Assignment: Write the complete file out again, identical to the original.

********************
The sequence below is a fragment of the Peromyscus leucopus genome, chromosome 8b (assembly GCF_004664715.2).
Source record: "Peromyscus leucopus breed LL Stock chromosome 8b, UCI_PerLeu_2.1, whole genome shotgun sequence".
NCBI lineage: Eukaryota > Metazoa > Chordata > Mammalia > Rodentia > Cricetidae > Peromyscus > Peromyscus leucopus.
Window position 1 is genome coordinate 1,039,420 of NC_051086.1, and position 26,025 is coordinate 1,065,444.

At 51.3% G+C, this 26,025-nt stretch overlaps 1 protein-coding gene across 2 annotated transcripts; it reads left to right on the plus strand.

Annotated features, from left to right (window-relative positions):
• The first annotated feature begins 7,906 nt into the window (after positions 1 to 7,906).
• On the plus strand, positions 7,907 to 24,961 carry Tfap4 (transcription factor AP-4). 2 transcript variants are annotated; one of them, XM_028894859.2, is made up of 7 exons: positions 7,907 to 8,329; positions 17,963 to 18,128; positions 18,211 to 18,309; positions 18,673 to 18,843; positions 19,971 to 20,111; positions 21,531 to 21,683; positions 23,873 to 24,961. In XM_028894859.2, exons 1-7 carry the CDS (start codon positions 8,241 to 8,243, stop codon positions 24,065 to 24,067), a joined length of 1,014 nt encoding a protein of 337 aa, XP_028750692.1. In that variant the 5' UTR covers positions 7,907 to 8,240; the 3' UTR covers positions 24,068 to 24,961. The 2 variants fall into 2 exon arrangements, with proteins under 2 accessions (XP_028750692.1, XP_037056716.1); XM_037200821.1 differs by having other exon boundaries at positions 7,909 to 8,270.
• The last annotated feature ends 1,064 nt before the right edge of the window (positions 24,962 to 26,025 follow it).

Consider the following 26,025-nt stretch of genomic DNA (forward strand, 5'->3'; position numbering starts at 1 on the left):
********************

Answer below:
The sequence below is a fragment of the Peromyscus leucopus genome, chromosome 8b (assembly GCF_004664715.2).
Source record: "Peromyscus leucopus breed LL Stock chromosome 8b, UCI_PerLeu_2.1, whole genome shotgun sequence".
NCBI lineage: Eukaryota > Metazoa > Chordata > Mammalia > Rodentia > Cricetidae > Peromyscus > Peromyscus leucopus.
Window position 1 is genome coordinate 1,039,420 of NC_051086.1, and position 26,025 is coordinate 1,065,444.

At 51.3% G+C, this 26,025-nt stretch overlaps 1 protein-coding gene across 2 annotated transcripts; it reads left to right on the plus strand.

Annotated features, from left to right (window-relative positions):
• The first annotated feature begins 7,906 nt into the window (after positions 1 to 7,906).
• On the plus strand, positions 7,907 to 24,961 carry Tfap4 (transcription factor AP-4). 2 transcript variants are annotated; one of them, XM_028894859.2, is made up of 7 exons: positions 7,907 to 8,329; positions 17,963 to 18,128; positions 18,211 to 18,309; positions 18,673 to 18,843; positions 19,971 to 20,111; positions 21,531 to 21,683; positions 23,873 to 24,961. In XM_028894859.2, exons 1-7 carry the CDS (start codon positions 8,241 to 8,243, stop codon positions 24,065 to 24,067), a joined length of 1,014 nt encoding a protein of 337 aa, XP_028750692.1. In that variant the 5' UTR covers positions 7,907 to 8,240; the 3' UTR covers positions 24,068 to 24,961. The 2 variants fall into 2 exon arrangements, with proteins under 2 accessions (XP_028750692.1, XP_037056716.1); XM_037200821.1 differs by having other exon boundaries at positions 7,909 to 8,270.
• The last annotated feature ends 1,064 nt before the right edge of the window (positions 24,962 to 26,025 follow it).

Consider the following 26,025-nt stretch of genomic DNA (forward strand, 5'->3'; position numbering starts at 1 on the left):